Volunteers honored for service
THIS?WEEK is Volunteer Week. This is a week where individuals inspire, encourage and recognize volunteering in his or her community.
Volunteering is giving time without pay for the betterment of someone, event or a facility. When one normally thinks about volunteering, numerous things could come to mind, such as someone giving time at a hospital, school or cleaning up their community.
In the Ohio Valley, there is someone constantly volunteering whatever free time available to better the community or world around him or her. Even through the smallest act, that person is inspiring and encouraging others to do the same. Without these volunteers, many of these groups and organizations would not be able to thrive as well.
“Our volunteers are an amazing group of people,” said Mary Velez, director of Volunteer Services at Ohio Valley Medical Center and East Ohio Regional Hospital. “They give of themselves to our patients, family members and staff at Ohio Valley Medical Center and East Ohio Regional Hospital and make what can be a hard day more beautiful. They improve our world with each volunteer moment they give.”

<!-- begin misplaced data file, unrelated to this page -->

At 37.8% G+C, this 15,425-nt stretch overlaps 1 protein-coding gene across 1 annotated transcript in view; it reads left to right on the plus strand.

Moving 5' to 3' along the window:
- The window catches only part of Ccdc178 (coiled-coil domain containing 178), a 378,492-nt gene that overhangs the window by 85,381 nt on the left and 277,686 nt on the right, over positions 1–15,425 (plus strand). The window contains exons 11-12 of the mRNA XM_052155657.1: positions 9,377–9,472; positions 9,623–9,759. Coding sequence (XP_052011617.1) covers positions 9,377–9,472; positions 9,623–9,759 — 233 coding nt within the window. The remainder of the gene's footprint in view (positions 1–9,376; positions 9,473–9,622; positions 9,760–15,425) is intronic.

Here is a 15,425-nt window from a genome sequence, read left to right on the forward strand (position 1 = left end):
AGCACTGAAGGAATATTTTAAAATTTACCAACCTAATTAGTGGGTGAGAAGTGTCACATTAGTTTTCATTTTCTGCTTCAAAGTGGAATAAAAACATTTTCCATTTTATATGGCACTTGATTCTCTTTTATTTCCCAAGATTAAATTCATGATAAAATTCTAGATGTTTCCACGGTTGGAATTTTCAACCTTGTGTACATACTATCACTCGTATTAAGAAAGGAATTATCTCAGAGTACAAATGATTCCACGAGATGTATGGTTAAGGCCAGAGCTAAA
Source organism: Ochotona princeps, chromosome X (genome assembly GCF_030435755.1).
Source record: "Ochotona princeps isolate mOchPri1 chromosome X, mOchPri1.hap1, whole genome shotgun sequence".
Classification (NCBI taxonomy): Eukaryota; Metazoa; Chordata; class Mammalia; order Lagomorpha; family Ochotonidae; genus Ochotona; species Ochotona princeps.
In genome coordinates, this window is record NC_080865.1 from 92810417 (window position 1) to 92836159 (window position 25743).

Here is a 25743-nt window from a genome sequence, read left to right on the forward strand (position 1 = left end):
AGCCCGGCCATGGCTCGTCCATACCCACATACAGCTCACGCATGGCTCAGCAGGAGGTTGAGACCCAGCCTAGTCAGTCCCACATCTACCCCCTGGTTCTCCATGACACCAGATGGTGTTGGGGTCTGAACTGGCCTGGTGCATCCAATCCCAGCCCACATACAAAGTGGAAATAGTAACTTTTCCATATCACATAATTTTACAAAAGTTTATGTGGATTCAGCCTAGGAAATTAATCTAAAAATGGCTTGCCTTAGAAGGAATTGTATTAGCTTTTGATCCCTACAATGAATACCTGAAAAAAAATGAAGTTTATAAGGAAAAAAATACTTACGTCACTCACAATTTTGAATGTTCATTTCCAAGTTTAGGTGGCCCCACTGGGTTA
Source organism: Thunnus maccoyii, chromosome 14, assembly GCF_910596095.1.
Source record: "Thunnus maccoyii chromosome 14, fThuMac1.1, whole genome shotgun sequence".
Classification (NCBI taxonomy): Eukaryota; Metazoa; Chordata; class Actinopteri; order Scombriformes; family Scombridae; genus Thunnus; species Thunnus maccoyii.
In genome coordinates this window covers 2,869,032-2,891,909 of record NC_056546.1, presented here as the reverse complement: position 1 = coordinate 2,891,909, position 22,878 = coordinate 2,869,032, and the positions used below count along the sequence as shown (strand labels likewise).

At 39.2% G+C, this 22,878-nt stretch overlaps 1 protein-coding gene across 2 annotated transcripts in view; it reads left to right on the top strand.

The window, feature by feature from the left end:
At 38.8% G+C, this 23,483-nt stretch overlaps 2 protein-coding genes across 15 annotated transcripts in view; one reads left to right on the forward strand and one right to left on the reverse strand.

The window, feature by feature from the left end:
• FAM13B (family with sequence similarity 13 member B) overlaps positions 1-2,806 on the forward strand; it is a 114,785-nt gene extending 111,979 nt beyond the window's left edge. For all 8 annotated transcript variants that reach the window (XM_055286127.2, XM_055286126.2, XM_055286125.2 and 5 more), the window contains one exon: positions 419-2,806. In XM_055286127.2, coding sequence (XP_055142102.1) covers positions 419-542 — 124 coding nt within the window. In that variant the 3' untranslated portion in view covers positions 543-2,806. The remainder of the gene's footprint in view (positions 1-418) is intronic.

But volunteering has extended beyond just in hospitals and schools, but also keeping communities safe.
A group a police officers in the Ohio Valley volunteer numerous of unpaid hours on the Drug Task Force in order to keep drugs off the streets and out of the hands of kids.
“(We are) trying to get some of these drugs off the street,” said Tim Starkey, who has been a member of the Drug Task Force for three years and a police officer since 1992. “They do more harm than good.”
For more than 15 years, the Hands On network has been promoting volunteering throughout the United States. Their main mission is to inspire, equip and mobilize people to give back and prompt change.
Van Dyne may be reached at firstname.lastname@example.org